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Mysteries of Bird Migration: The No 1. Intriguing Story of Unraveling the Mysteries of Bird Migration
Mysteries of Bird Migration: The No. 1. The intriguing story of unraveling the mysteries of bird migration is what this article is basically about.
White storks migrate annually from Europe to Africa and return, where they build a sturdy nest high above the ground – The “Mysteries of Bird Migration scenario”. This bird contributed to the understanding of migration.
While bird migration is now well-researched and understood, it was not always so. In fact, the events were so strange that crazy and mystical theories were taken seriously and even thought to be true.
To solve the enigma of migration, nothing short of a miracle was required.
The North American Arctic tern is the only bird that can fly that far and this makes them among the ‘Mysteries of Bird Migration’.
According to tracking studies, the birds travel around 44,100 miles each year, which is virtually equivalent to a trip “around the world.”
The Arctic tern may easily cross the distance between Earth and the moon three times (620,000 miles) in its lifetime of up to 25 years!
Some birds’ journeys in quest of food and warmth are both gigantic and courageous. It was buried in mystery for generations, and conjecture ran rampant.
Mysteries of Bird Migration: The Stork in White
Every year, white storks migrate from sub-Saharan Africa to their breeding sites in Europe. Flocks of roughly 11,000 birds require an average of 49 days to travel about 12,500 miles in one trip.
From Europe, they travel through the Strait of Gibraltar and into the Sahara Desert, where huge thermal systems help them fly and save energy.
They traverse the desert and follow the Nile River south into their selected African country.
They return to Europe each spring to lay four eggs in a treetop nest composed of wood, soil, and mud, as well as rags or other human waste.
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Where trees are scarce, a rooftop will do, as proven in Meindert DeJong’s lovely children’s tale “Wheel on the School,” a Newbery Award-winning work in which Dutch schoolchildren use tenacity and collaboration to bring nesting storks back to their village.
Storks are connected with springtime and fertility in the Netherlands and other nations around Europe. They frequently return to their lofty residences with the same companion. Their extremely strong nests have been reported to persist for centuries.
These hardy birds were very important for figuring out what happened to many different kinds of birds when the seasons changed. The solution came from above, like a supernatural revelation.
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A white stork was discovered alive in 1822 in the hamlet of Klütz, Germany, with a long spear through its neck.
The spear was made of African wood, indicating that the bird had made its way to Africa, where it was likely shot and injured, according to an inquiry.
It eventually flew back to Germany, where it was discovered, killed, and stuffed. Over time, 24 more birds like them were found, giving them the German name Pfeilstorch, which means “Arrow-stork.”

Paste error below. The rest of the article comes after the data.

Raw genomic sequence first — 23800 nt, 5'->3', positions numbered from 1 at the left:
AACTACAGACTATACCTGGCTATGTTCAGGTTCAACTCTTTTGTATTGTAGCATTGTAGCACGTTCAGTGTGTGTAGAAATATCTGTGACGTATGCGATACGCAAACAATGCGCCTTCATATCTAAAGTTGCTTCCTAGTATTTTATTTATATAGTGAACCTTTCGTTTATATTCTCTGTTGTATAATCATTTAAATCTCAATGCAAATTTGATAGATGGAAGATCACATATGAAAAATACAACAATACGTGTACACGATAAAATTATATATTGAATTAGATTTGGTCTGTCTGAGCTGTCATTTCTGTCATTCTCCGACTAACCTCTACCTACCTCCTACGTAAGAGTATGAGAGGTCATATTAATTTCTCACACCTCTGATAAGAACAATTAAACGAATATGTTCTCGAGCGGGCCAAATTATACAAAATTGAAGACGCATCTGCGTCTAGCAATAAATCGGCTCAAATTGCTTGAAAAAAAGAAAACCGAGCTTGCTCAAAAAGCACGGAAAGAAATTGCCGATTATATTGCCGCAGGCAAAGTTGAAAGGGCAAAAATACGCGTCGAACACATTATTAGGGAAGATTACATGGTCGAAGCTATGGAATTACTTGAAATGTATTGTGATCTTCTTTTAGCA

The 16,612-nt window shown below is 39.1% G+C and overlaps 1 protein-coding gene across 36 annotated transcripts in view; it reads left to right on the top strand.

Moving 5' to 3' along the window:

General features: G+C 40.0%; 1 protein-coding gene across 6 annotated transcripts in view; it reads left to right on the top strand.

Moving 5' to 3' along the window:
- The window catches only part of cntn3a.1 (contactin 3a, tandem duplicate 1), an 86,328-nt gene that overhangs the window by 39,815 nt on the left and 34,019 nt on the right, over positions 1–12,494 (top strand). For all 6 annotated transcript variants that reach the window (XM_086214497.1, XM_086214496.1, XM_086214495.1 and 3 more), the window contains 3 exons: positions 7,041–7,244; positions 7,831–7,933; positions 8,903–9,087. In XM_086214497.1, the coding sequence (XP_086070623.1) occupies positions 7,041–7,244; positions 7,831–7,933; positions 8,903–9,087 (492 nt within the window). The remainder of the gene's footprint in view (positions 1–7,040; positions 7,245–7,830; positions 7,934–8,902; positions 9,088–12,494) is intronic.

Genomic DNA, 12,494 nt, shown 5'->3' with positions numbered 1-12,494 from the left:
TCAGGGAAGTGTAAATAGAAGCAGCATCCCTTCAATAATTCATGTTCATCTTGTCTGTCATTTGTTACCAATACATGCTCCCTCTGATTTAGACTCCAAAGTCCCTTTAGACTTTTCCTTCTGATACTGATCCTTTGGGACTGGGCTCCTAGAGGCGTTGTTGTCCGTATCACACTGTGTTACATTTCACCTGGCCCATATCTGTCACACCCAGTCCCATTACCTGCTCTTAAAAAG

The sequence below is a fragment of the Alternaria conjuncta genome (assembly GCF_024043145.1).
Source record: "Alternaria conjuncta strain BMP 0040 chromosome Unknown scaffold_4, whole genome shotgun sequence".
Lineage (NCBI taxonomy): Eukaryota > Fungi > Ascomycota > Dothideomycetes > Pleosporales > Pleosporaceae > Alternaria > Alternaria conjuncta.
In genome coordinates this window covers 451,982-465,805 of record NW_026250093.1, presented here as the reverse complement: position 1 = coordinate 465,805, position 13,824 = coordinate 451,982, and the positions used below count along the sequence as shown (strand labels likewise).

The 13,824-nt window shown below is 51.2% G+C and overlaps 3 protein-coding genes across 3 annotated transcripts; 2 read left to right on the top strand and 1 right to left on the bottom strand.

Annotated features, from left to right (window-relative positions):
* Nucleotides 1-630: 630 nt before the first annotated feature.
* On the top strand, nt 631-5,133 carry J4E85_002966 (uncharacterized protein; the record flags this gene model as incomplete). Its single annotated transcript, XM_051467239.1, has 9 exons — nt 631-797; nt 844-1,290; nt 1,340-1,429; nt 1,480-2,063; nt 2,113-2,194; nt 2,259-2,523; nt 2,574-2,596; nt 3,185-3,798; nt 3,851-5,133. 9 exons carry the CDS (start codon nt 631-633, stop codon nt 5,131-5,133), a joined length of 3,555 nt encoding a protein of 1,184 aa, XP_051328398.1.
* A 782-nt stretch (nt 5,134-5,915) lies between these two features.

Mysteries of Bird Migration: The Myths
Ancient Greeks thought that some birds went into hibernation during the winter, just like their hairy relatives.
According to Aristotle, they changed into other birds and back again. Many people believed they flew to and from the moon.
We already know that many birds can fly long distances, but even the Arctic tern would need several years to do that, even if the weather didn’t get in the way.
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The most far-fetched idea for why the crane disappears every year is a fight with the Pygmies. Homer recalls this myth while comparing the Trojan army to cranes in his epic narrative, The Iliad (seventh century BC):
“cranes shrieking from heaven
who are fleeing the cold and the torrential rains
and take off for the end of the world
bringing the Pygmy-men death and despair
as they launch a ferocious struggle before daybreak.”
Pliny the Elder, a Roman scholar and natural philosopher, said that this old story was true because pygmies ate crane eggs and chicks to keep their numbers down and fought the birds with arrows while riding on the backs of goats and rams. As we will see, the arrow component is not wholly fictitious.
Mysteries of Bird Migration | Why Should You Migrate?
As perplexing as it may seem to consider why a bird would go to the bother of flying so far every year, and why certain birds migrate [mysteries of bird Migration] while others do not, according to the Washington Post, 2018 studies showed that it all comes down to energy efficiency.
In other words, “the energy cost to a bird of traveling vast distances is balanced out by the energy savings of being in an area where there are lots of mosquitoes, flies, insect larvae, and other avian delights, and there is comparatively little competition for food” during the summer.
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Still, Peter Marra of the Smithsonian Migratory Bird Center says that migration is a very flexible trait.
Changes in the environment can overcome this inclination. Canadian geese have become permanent inhabitants of our parks in New Jersey. Even the white stork is often tempted by the free food in Spain and Portugal’s garbage dumps to skip its annual migration.